Friday, February 10, 2006

Bom Criuolo

I found the book Bom-Crioulo at the bookstore. The book was written by Adolfo Ferreira Caminha (1867-1897). It is a love story between a black man and a young white cabin boy in Brazil. It was published in 1895. It ends tragically I am sure, though I have not read it. So expect a book report on it soon.

The only problem I have is the way the book's title is translated by some reviewers and websites. Some have said that Bom Crioulo means Good Darkie or Good Nigger. American racial connotations against a Brazilian book title doth maketh my skin crawl I must say. I think Crioulo must be a term of endearment. Maybe? Something like Negruinho (Upa negruinho na estrada!). In Portuguese I can survive colored niceties and knick-knacks. In other languages it can be real difficult. I kicked it with this Bulgarian business man one night on a blind date. He made a couple of terms of endearment that kind of had me spinning my wheels. And with his German being very basic, and absolutely no English skills at all, I was not sure how to communicate that his English word for me was more than a slight insult. The affair was brief to say the least. He wrecked my nerves.

The translation I found by E.A. Lacey has Bom-Crioulo: The Black Man and the Cabin Boy.

Cool beans.


John K said...

Bill, "crioulo" in addition to its standard "creole" meaning has the meaning "Negro" or "Black person born in Brazil" in standard Portuguese, with a slight colloquial edge, so something along the lines of "Good Negro" would have been appropriate at the time (1895) among polite White folks, or for more racist-inclined types, "Good Darkie," since that was considered a term of endearment, at least in one direction (though obviously not the other).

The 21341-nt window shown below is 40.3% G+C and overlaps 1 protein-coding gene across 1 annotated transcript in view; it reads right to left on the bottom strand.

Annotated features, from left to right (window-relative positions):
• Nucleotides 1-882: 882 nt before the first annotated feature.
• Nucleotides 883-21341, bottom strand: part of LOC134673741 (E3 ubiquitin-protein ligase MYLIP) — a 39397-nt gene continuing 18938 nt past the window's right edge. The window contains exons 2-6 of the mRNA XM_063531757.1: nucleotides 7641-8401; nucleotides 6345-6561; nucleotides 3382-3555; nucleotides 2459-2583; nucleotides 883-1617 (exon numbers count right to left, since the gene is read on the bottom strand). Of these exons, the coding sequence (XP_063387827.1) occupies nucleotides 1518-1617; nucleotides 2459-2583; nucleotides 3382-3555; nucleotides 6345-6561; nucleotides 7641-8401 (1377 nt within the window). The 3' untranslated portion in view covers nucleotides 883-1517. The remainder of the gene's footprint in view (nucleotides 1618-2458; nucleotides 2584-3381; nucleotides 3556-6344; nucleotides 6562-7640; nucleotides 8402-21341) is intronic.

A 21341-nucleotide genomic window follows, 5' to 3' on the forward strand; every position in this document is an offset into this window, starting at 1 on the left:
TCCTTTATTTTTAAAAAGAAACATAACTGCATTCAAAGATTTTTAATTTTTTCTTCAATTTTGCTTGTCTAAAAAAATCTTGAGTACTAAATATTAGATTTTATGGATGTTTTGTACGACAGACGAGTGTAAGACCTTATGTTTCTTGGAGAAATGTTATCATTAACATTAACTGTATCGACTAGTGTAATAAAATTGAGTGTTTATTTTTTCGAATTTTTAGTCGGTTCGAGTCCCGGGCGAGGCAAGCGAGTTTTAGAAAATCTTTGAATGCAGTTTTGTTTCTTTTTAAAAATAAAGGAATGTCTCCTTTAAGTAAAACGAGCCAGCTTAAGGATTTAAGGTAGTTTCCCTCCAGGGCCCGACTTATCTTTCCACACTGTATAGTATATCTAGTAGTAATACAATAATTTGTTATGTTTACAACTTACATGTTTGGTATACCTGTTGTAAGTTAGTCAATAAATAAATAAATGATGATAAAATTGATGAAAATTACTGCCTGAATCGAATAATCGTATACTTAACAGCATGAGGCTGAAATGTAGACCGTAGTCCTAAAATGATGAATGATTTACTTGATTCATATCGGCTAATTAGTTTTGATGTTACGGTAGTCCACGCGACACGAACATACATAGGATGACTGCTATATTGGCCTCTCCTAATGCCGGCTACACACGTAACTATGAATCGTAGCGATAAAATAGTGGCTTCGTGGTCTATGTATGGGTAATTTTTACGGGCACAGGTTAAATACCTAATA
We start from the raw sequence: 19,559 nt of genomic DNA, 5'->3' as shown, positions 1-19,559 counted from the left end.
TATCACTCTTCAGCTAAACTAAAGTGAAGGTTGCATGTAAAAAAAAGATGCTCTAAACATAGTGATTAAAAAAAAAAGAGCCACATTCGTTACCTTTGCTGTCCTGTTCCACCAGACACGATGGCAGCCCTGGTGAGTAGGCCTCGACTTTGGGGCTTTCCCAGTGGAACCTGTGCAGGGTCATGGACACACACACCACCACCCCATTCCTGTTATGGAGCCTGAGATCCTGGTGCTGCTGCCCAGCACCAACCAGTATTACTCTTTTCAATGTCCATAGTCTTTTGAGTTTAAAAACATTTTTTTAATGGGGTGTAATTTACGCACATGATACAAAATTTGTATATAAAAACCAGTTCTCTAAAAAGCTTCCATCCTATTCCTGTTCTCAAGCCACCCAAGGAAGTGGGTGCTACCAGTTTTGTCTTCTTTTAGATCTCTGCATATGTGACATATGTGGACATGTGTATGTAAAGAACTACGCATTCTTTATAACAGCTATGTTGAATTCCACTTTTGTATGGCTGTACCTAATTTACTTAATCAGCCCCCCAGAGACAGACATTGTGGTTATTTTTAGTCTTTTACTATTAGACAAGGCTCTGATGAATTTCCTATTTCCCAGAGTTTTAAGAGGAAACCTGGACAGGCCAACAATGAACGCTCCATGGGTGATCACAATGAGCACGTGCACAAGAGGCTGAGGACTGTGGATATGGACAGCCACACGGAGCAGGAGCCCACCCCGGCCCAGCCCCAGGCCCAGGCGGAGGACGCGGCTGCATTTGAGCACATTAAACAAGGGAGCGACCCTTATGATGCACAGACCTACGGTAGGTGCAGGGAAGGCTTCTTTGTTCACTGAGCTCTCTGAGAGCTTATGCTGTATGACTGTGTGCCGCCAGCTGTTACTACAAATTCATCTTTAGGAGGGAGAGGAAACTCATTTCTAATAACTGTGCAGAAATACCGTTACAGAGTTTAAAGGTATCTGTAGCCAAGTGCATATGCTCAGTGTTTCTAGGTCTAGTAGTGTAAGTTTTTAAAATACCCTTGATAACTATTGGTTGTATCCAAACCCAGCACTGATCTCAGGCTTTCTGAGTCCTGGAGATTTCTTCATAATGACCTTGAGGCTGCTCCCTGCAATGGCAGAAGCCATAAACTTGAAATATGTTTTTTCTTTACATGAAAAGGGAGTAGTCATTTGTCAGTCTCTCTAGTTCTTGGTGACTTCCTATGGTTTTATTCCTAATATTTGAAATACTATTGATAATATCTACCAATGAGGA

"Negrinho" and "Nego" and "Negão" would be more common nowadays, especially in Brazil, though there are some people who would rather be called "Pretinho" (etc.) or "Pardo" or some other term ("Caboclo") than anything linked to the word "negro," which has overt (and these days, overtly politicized) racial and historical connotations. Interestingly enough, the brotha who's head of Grupo Gay da Bahia had sent me a message a while back, and as a compliment he called me a "Negão," which sort of means "big black man" or "big black brotha." The hiphop folks in São Paulo are also using the term "nigga" now too, unfortunately.

Portuguese Dictionary Online

Enjoy the book.

Littlemilk said...

Thanks. I thought about the term "creole" but was hesistant in terms of defining it according to what it means in the US. "Creole" is a loaded term too, with different meanings historically and topographically, not to mention its linguistic origins.

Good to know. And thanks for keeping me current. My co-workers say that I am a "baiano" and that is that. Someone explained to me that people use that term regardless if the black person is from Sao Paulo, Rio Grande do Sol, or Minas Gerais. So, now I have new words.

And thanks for the online dictionary.